Programs 22-26 reflect a substantial input from the Wisconsin Justice Department, as well as from the sources previously described. The regional bloc grant system described in program 22 was created by the former Executive Director of the Council at the request of the regional planners and was approved by the previous Council. The new Council has discussed the continuation of the system, but no decision has yet been made respecting that issue. All matters of policy, as well as budgetary priorities, are to be considered by the Council at its October 20, 1971, meeting. Program 25 reflects substantial input from the communications task force. Program 26 is an area of growing importance on both national, State, and local levels. It is an area of the utmost importance, sensitivity and concern to me, and it is my recommendation that Wisconsin as well as this Congress consider carefully the nature, extent, purposes and effects of criminal justice data banks. It should be a major concern of the U.S. Congress that substantial tax moneys will be expended in this area.

(3) Policies of Council regarding law enforcement communications and funding priorities. The communications task force functions as the technical advisory arm of the Council in the area of police communications. It has been in existence since 1969), and was established to study police communication needs in the State and to establish an equipment system to meet these needs. The task force was appointed by the former Council Chairman with the concurrence of the whole Council, based upon the recommendations of the former Executive Director and his staff.

The communications task force accomplishments to date include the development of a Wisconsin police communications plan, which outlines the goals, priorities, and guidelines for each agency to follow in building up its communication system. The committee further established the Wisconsin Police Emergency Radio Network (WISPERN). This State emergency frequency (155,475) will be available for statewide emergency use as soon as each local police agency is adequately equipped to reach it. Rules governing membership in the highband WISPERN network are at present being drafted.

The task force established several goals. One was the establishment of at least one teletype unit in every county-a goal it has already attained. The main purpose of such an endeavor is to provide a direct on-line means of communicating with the crime information bureau for quick information on criminal histories and fingerprints. In the area of radio communications, it is attempting the conversion of base radio stations from low-band to high-band frequencies. The advantages of high-band (prevention of ionospheric skip and better penetration) make it desirable as a general communications band. The need for establishing high-band systems in the State increased when it was decided that the State emergency frequency would be high band. In 1969. 15 of Wisconsin's 72 counties operated on a high-band system, including Milwaukee. Today, that number has risen to 48 with the aid of safe streets funds.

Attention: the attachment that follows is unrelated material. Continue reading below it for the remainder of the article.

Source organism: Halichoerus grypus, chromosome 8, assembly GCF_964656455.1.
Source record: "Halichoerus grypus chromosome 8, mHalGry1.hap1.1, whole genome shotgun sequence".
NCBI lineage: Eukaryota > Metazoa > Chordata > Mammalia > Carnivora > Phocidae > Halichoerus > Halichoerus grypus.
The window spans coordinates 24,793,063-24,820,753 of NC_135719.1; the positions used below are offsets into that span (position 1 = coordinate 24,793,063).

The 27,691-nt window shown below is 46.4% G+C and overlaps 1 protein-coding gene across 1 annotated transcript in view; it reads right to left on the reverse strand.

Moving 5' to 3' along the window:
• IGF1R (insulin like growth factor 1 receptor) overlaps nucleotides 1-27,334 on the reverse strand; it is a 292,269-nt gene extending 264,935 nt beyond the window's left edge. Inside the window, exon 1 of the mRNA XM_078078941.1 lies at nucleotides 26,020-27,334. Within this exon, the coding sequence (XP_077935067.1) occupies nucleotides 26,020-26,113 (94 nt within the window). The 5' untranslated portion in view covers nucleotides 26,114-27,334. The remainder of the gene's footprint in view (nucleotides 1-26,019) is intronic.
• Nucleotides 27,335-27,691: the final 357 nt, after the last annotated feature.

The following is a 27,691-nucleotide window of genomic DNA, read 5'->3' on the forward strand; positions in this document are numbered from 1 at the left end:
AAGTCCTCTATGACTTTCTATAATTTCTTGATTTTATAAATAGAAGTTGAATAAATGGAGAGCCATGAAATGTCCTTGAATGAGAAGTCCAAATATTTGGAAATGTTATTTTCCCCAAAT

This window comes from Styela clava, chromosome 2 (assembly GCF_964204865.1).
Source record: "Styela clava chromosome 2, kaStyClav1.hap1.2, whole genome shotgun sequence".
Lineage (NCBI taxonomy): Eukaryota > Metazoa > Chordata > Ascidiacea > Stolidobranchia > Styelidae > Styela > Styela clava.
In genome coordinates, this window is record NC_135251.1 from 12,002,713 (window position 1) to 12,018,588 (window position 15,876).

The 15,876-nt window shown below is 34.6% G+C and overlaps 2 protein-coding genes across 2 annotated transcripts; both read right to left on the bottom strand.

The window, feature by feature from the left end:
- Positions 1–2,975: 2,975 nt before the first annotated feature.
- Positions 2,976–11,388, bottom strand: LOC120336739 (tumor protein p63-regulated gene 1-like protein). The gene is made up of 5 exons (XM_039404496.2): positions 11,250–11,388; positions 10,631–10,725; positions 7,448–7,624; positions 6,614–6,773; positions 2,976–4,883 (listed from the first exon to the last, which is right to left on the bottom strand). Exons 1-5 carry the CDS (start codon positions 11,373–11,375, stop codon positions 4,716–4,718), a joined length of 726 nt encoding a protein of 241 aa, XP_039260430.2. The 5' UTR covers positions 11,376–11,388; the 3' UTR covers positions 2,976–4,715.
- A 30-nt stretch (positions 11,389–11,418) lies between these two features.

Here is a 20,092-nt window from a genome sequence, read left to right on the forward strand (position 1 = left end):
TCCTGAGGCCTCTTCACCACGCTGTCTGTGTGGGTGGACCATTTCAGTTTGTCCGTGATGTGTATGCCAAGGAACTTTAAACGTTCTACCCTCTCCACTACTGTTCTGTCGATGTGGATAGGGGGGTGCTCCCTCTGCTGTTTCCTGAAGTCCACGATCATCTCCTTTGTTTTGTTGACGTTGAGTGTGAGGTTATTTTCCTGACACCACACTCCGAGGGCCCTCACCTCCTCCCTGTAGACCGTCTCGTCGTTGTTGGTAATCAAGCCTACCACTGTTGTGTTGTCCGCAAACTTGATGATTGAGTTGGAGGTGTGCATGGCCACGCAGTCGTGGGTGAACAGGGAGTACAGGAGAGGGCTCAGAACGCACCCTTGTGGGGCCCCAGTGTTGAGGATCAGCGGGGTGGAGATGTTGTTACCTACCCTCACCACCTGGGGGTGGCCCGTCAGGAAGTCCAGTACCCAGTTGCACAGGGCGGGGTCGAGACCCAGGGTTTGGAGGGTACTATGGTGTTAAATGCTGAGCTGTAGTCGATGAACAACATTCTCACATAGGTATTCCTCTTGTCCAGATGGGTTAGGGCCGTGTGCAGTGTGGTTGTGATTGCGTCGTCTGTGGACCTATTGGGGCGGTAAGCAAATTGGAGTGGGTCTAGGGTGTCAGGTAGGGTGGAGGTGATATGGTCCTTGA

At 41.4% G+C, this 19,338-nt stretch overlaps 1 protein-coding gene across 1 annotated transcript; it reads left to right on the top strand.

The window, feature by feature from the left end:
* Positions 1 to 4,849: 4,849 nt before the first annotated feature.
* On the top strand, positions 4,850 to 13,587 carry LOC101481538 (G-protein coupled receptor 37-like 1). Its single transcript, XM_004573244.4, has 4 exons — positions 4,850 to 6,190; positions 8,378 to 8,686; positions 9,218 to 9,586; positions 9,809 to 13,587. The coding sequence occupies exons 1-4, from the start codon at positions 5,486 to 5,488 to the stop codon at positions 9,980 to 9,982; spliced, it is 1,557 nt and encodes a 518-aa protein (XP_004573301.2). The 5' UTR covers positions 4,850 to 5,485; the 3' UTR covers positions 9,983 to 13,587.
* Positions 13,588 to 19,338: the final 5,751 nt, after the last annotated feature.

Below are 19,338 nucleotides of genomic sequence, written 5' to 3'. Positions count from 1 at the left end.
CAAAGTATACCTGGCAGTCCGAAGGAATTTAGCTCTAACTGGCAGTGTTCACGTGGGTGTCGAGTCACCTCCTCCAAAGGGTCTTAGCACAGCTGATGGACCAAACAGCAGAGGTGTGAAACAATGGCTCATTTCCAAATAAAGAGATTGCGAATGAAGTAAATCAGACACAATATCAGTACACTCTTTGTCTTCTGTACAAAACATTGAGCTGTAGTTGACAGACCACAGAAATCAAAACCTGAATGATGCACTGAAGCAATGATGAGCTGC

In addition to the extreme technical work done in frequency allocations and Kh considerations, the task force initiated the system of personal radios for enforcement personnel in Milwaukee (PREP). Attached hereto as exhibits E, F, and G are documents relevant to this area.

(4) The application process for communications equipment projects. The application is submitted to the regional planning agency, reviewed by its staff and policy group, recommended or not to the Council, submitted to the Council, reviewed by its staff specialist, referred to the communications task force. submitted to the Council with staff recommendations and task force recommendations.

(5) Bidding and other procurement requirements for purchase of communications equipment. The previous Executive Director of the Council, with the apparent knowledge of the Wisconsin attorney general took the position that local government should determine the process for the procurement of equipment. See exhibits H, I, J, and K attached hereto. My best estimate, based on recent discussions with local officials relayed to me by the Council's director of grant administration, is that approximately 50 percent of the dollars spent are based on bids and 60 percent on “good management” selection processes. At my request, the Governor has ordered the temporary suspension of funds granted but not yet released for communications equipment purchases, until full consideration may be given to the wisdom of imposing State competitive bidding requirements or of centralizing the purchase of equipment.

« iepriekšējāTurpināt »